wpid-20140216_084636.jpgToday I cut the large drop sheets I use into 12×12 pieces that will eventually become finished Long Series paintings. There are many really ugly, dirty, scruffy pieces, and I can hardly wait to start working on them. They look so good I can almost taste them! The other part of this process is taking all the bits that aren’t 12×12 inches and gluing them back into large sheets that I will continue to use as drop sheets. In this way I can capture all the drops, splashes, marks, and notes that become part of the history of my work process.

Have you met…Phil Delisle?

NSCAD MFA Studio, detail of 2012 acrylic on canvas 72” x 65”

NSCAD MFA Studio, detail of 2012 acrylic on canvas 72” x 65”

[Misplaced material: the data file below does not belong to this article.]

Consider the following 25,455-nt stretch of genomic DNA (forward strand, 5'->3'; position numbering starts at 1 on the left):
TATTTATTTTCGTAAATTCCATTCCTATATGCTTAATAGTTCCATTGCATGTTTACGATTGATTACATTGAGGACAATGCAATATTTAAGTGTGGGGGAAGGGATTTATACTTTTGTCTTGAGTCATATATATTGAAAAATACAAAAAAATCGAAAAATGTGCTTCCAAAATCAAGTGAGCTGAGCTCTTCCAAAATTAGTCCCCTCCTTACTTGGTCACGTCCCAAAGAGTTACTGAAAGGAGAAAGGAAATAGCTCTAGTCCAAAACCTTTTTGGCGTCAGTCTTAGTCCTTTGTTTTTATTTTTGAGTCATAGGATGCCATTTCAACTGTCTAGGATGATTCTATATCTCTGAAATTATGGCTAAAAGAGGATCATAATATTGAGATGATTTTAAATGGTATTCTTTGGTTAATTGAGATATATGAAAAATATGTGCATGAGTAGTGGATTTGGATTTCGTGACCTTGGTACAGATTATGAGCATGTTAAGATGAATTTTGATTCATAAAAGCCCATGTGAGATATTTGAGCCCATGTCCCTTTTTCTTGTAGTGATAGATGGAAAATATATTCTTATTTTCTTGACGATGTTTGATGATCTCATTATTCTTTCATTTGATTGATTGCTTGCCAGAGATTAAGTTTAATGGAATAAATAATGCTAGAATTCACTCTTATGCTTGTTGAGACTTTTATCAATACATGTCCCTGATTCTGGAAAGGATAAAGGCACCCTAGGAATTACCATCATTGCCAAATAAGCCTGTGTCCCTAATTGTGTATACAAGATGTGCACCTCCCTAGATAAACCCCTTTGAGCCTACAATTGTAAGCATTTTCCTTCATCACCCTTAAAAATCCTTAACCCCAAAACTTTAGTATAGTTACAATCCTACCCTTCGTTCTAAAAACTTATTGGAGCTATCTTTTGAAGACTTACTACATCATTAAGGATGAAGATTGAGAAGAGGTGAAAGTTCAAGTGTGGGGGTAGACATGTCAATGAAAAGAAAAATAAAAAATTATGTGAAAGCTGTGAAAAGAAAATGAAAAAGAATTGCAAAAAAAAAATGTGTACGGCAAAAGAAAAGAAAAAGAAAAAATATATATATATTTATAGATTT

An introduction can be a wonderful thing. You can meet interesting people, and make new friends. You can be introduced to your new favorite foods, books, music, or artist.

I’d like to introduce you to some of my favorite artists. Some of whom I’ve been familiar with for years, and others I’ve only recently been introduced to.

The person I’d like to introduce is the artist Phil Delisle.

NSCAD MFA Studio 2012 acrylic on canvas 72” x 65”

NSCAD MFA Studio 2012 acrylic on canvas 72” x 65”

2012 Master of Fine Arts in Fine and Media Arts, NSCAD University, Halifax, NS
2000 Bachelor of Arts, Honours: Fine Arts, University of Waterloo, Ontario
1997 Art Fundamentals (Certificate Program), Sheridan College, Ontario
Kunsthistorisches Wien, 2013, acrylic on canvas.

Kunsthistorisches Wien, 2013, acrylic on canvas.


Phil Delisle is a painter and writer exploring various methods for representing artistic process. His works explore the conventions of framing; often having many paintings within paintings. In recent works he has sought to leave evidence of process by allowing areas to be fragmented or suggestive.